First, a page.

Tag: Spanish-language media


Conecta Arizona: A Year of Busting Covid Myths in Spanish

Conecta Arizona’s one-year anniversary is a milestone for community-focused journalism

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A Diverse Team, A Unique Perspective

Covering the news from an immigrant journalist’s point of view.

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For Bilingual Viewers a Wider World of Olympic Sports Coverage

Those who can flip between NBC and Telemundo get a more complete view of the games in London.

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LatinaLista: Spanish Isn’t the Only Language to Reach Latinos

When asked by Pew Hispanic researchers what language they think in, only first-generation Latinos responded in the majority to Spanish.

Daniel Alarcón reporting a story for Radio Ambulante

Podcast: Radio Ambulante, This American Life in Spanish

Annie Correal and Daniel Alarcón of Radio Ambulante talk about their love of radio storytelling and their new series of Spanish-language stories.

Sen. Graham said on Univision he would still work on immigration reform.

Senator Graham Now Says He Will Work for Immigration Reform… to Latino Audience

On Spanish-language TV, Sen. Lindsey Graham seemed to backtrack on his warnings that immigration reform would die if Democrats forced the health care overhaul through Congress.

New York newspapers reflect different accounts of what happened Sunday in D.C.

March for Immigration Reform Gets Lost in Health Care Frenzy, Except for Ethnic Media

After the march for immigration reform and the health care vote, the accounts of what happened in D.C. on Sunday varied wildly between Spanish-language media and mainstream outlets.


McCain and The Border Fence: Denial on Spanish-language TV

Just after the Republican National Convention ended, the party’s nominee Sen. John McCain sat down for an interview with a major American network. It wasn’t ABC, NBC or CBS: he was interviewed by Jorge Ramos, Univision‘s lead anchor and the host of the show Al Punto which focuses on politics. The network’s web site summed up the interview saying McCain, “skirted questions about his vote in favor of the border wall.”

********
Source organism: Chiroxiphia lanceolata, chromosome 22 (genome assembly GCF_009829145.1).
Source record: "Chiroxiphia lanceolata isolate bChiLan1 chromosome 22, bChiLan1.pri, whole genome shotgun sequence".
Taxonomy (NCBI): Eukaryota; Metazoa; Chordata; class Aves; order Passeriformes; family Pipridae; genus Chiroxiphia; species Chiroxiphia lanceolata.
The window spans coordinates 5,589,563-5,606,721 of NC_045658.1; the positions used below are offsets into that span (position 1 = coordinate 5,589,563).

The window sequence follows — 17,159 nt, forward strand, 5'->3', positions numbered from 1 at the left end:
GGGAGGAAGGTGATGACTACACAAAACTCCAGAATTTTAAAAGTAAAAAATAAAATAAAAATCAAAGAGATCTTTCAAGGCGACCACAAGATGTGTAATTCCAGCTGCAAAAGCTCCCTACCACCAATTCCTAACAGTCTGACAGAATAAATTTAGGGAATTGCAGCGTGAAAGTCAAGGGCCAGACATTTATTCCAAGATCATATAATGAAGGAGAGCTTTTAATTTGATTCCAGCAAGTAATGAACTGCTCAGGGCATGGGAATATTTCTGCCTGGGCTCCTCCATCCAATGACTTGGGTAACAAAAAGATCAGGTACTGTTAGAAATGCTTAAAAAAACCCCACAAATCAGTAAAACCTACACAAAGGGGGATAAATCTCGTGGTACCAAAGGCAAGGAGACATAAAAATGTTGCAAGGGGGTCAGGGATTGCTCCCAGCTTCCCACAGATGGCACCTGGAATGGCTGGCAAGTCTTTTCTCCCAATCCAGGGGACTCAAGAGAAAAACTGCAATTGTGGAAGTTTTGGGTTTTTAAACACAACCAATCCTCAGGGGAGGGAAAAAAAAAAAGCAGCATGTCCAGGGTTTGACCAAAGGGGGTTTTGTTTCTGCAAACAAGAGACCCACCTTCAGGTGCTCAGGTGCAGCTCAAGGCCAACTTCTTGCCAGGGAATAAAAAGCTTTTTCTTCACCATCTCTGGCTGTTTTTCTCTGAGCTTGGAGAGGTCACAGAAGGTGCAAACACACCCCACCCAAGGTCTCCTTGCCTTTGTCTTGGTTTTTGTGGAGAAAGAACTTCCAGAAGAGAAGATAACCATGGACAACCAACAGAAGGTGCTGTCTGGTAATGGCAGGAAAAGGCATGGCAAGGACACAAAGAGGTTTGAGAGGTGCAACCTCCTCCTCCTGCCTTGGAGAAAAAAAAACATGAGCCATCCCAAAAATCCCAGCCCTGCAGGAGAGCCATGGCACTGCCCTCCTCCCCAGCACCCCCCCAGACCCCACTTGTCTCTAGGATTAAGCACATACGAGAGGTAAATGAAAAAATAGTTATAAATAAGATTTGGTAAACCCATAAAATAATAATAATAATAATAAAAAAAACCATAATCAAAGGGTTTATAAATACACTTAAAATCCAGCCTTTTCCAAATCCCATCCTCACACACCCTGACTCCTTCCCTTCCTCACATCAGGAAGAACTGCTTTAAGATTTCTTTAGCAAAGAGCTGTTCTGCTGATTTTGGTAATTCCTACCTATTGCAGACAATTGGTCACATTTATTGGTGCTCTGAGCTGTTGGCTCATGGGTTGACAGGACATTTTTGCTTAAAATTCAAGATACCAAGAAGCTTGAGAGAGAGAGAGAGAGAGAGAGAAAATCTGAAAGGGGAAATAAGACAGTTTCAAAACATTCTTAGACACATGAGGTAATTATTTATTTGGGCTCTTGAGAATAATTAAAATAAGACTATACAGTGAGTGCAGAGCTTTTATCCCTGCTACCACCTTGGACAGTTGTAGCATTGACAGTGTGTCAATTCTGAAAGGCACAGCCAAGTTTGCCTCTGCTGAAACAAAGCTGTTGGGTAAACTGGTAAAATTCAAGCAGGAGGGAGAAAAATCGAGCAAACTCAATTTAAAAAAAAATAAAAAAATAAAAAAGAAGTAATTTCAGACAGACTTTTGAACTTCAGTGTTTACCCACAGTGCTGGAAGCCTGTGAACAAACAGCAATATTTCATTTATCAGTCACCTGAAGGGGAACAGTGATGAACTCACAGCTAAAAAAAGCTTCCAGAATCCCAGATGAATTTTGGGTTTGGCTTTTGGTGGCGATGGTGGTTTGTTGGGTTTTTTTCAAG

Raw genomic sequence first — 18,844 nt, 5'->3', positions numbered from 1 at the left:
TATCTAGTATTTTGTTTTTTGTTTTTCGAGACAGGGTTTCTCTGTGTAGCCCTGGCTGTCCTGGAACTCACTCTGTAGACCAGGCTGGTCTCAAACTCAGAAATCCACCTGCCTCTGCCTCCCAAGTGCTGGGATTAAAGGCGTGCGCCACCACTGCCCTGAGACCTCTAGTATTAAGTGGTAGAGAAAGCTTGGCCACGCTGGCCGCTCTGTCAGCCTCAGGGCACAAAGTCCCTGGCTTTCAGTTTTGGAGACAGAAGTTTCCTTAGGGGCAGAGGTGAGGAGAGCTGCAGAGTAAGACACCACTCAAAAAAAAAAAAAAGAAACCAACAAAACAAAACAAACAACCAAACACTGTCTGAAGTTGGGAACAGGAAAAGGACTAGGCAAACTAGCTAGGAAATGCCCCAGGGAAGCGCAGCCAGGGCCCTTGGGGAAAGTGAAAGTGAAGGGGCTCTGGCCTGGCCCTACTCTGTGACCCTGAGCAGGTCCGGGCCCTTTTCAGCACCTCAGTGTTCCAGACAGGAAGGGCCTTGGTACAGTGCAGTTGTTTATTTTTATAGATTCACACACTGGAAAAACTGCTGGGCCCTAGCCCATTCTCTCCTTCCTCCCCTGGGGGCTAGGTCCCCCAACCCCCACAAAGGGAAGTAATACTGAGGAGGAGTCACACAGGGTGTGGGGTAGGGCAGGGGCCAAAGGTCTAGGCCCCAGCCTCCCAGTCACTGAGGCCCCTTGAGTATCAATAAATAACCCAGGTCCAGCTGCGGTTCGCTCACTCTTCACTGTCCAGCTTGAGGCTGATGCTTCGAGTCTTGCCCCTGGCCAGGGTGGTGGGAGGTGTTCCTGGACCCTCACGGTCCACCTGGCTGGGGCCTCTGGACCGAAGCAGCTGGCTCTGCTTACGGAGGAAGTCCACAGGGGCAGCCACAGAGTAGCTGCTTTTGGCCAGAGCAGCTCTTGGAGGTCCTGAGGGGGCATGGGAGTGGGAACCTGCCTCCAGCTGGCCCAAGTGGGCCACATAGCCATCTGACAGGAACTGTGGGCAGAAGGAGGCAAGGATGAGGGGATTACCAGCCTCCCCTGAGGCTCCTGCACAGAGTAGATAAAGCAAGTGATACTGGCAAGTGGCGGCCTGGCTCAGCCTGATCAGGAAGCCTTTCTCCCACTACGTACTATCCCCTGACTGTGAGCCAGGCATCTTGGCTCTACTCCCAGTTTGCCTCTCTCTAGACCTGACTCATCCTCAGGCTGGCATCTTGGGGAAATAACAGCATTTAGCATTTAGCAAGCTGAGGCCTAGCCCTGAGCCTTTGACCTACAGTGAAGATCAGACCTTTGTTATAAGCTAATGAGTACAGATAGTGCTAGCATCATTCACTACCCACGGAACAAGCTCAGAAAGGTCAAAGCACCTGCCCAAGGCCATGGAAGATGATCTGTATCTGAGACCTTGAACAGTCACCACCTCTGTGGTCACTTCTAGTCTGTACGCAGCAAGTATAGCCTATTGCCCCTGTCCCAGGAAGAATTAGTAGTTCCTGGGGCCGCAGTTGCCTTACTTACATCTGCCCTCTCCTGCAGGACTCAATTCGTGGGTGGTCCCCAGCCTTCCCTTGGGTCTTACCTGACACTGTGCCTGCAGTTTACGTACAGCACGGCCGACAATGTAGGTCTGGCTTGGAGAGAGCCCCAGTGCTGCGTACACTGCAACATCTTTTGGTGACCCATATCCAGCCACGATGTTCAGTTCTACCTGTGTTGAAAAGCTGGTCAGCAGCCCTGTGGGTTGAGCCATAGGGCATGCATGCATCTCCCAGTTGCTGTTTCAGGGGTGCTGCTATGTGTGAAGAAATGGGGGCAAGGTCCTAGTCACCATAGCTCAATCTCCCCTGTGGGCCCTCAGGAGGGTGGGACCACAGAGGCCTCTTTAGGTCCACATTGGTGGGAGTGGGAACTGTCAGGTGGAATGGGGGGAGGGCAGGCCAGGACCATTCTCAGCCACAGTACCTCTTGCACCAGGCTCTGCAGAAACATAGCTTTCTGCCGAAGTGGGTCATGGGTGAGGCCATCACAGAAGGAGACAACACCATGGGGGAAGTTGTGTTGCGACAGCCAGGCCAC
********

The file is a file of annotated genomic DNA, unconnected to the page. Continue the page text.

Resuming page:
In fact, McCain seemed to tell Ramos he did not vote for construction of the border fence between the U.S. and Mexico. (He did not finish the sentence twice, however.) [This video has been removed from YouTube.]
Here’s a transcript of the original exchange in English, as published by Univision:

Ramos: You voted for the construction of the wall between Mexico and the United States. However, the Mexican Government has just confirmed that every year, at least half a million Mexicans come to the United States. How exactly are you planning to secure that border? Every single minute there is an immigrant coming into the United States illegally.

McCain: I didn’t vote for, I am not sure what you are talking about, but we can secure…

Ramos: …about 700 miles.

I say we can secure our borders with walls and/or fences in urban areas, and then virtual fences, vehicle barriers

Ramos: But, you did vote for the wall.

McCain: I didn’t vote for an…, I don’t know what you are exactly, what you are referring to. What my plan was, and what our proposal was, that we secure our borders, and we can secure it, not necessarily with walls and fences. Although that is important in populated areas, in the deserts of Arizona vehicle barriers, cameras, and sensors, all of those things, can be used.

Did McCain vote for the wall or not?

On Sept. 28, 2006, when the Secure Fence Act was passed that approved the construction of the border barrier, McCain voted “Yea,” Senate records show.

After that, there were several votes related to appropriations for the project, but it appears that McCain did not vote again on the matter. (Here’s Project Vote Smart’s compilation of recent McCain votes on immigration-related bills.)

Once he began campaigning for the presidency, McCain’s stance on immigration shifted away from his co-sponsorship of comprehensive immigration reform with Sen. Ted Kennedy. Early this year, in a Meet The Press interview with the late Tim Russert he practically gave up on that effort. When Russert asked him whether he would sign such a bill into law as President, McCain said, “it isn’t gonna come, it isn’t gonna come. The lesson is, they want the border secured first.”

NPR’s Jennifer Ludden mapped McCain’s trajectory on the issue in this story last June: his position now is that, as President, he would have governors certify that the border is secure before taking other immigration-related measures.

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By the way, how’s that fence doing?

Not so well, The Washington Post reported this week: it’s unlikely that it will be completed on schedule, and construction costs are surging.

Barring action by Congress, “we’re out of money and operations will stop,” border protection Commissioner W. Ralph Basham told the House Homeland Security Committee.